FRINGE REVIEW: Gone, The Warren, 5-6 May

Music Action International and Box Tale Soup present, ‘Gone’
Review by Laura Darrall


Gone, a collaboration between award winning theatre company Box Tale Soup and Guardian Charity of the Year, Music Action International, is undoubtedly the most important piece of theatre you will see at this year’s Brighton Fringe.

We open on a stark stage, carefully and deliberately strewn with beautiful home-made props, puppets and trunks, while two alert and engaging performers sit exuding warmth and intrigue, and a television flickers on.

We are welcomed, on screen, by the members of Stone Flowers, a choir of refugee and asylum seeking torture survivors. They say thank you for being there, for witnessing their story, but as the final clap of applause reluctantly draws to a close an hour later, it is we who are thanking them.

Box Tale Soup, have delicately woven the true stories of those members affected by war and torture, into a universal tale of resilience and hope, that makes the audience question what it truly means to be human, to look beyond the term refugee and to see us all as a people searching for ‘Home’.

Antonia Christophers and Noel Byrne masterfully steer us through the story, as we follow a family, who lose all they hold dear and are forced to begin a journey across many lands, risking their lives in search of safety. There is a fluidity and a deftness to Christophers’ and Byrne’s performances, a delicacy in the puppetry that betrays hours of care and cherishing for the work they have created, and leaves us, as an audience, feeling safe in their expert hands.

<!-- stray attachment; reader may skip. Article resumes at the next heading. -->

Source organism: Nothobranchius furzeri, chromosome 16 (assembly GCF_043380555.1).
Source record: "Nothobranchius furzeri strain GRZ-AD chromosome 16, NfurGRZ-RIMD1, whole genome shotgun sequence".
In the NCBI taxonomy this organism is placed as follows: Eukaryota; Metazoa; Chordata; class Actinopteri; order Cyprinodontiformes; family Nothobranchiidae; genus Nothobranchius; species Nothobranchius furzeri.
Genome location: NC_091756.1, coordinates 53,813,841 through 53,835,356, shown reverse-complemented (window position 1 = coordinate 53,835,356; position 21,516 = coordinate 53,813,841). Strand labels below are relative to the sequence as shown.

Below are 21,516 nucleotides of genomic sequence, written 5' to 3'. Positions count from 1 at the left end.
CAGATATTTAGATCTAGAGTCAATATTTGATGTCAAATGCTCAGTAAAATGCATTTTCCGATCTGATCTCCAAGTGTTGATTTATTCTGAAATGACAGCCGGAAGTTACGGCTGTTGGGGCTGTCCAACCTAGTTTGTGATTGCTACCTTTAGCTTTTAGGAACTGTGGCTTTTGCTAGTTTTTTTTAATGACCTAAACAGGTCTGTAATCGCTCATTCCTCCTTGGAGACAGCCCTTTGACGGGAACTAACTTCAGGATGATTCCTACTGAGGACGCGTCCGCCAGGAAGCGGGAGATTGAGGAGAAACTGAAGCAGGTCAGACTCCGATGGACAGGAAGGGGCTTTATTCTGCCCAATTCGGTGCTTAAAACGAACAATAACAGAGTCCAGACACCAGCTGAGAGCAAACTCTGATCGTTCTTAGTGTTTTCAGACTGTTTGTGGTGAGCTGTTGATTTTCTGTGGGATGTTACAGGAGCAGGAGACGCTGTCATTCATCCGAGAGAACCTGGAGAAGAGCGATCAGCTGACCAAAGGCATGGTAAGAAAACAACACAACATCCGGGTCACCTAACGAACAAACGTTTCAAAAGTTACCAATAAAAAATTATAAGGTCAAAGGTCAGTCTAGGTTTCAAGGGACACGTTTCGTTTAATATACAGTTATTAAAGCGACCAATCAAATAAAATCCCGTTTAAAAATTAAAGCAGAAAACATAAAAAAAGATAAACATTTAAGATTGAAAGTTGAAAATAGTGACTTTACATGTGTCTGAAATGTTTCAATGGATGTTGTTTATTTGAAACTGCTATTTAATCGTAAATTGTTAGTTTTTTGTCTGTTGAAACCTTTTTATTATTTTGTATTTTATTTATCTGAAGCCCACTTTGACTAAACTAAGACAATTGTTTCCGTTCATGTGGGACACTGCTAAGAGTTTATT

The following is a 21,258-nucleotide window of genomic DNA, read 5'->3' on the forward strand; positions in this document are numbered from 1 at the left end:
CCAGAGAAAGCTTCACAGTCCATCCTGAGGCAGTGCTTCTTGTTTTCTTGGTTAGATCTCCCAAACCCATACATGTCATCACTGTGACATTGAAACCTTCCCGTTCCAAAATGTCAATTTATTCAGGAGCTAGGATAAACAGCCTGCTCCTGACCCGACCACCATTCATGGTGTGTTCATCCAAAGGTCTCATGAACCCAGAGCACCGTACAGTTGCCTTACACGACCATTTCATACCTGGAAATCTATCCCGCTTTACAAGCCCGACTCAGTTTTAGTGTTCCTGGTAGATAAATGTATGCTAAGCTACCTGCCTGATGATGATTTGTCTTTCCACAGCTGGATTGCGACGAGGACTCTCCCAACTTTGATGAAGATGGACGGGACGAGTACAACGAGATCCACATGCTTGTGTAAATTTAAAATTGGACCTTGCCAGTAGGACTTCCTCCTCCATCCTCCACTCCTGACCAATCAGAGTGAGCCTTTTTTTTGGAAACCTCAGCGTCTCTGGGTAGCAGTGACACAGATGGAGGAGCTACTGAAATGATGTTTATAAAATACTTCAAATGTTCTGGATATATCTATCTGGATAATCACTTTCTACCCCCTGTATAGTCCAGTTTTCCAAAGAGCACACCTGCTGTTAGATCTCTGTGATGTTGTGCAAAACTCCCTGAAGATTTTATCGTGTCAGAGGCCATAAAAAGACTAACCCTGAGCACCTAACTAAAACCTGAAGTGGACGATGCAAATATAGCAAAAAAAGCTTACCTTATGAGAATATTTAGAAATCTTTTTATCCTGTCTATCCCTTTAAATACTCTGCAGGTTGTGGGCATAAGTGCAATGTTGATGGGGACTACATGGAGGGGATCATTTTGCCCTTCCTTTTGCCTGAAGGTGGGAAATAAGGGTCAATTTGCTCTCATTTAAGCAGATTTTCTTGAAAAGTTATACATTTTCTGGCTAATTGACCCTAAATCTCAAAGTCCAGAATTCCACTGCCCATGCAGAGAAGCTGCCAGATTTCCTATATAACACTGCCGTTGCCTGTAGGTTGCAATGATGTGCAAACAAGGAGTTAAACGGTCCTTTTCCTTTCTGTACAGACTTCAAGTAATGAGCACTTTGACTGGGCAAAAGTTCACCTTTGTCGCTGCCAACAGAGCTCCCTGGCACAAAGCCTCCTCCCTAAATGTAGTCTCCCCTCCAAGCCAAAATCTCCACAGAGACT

Vignettes of the story are framed by an incredibly moving and honest score of many languages, written and performed by Stone Flowers. Though narrated in English, this is a story that could be watched and understood no matter what your native tongue. Their music gathers the audience in joy, holds us in silence and journeys us through their pain. Stone Flowers hold out their suffering to us as a precious gift, that we may listen, learn and reflect, but above all else, that we may admire the resilience, strength and warmth etched upon each and every single face.

Box Tale Soup have created a powerful and vital piece of theatre, that never preaches, but gently holds up a mirror to our world, allowing us to see into the heart of humanity and the hope that is to be found therein. The current Refugee Crisis means instability, chaos and violence for around 22.5 million people worldwide, 51% of which are children under 18, so that now, more than ever, this is a story that needs to be told.

Box Tale Soup return to the Brighton Fringe with their version of The Wind in the Willows at the end of May, and if Gone is anything to go by, it promises to be simply magical.

To purchase tickets for Box Tale Soup’s The Wind in the Willows, visit here.

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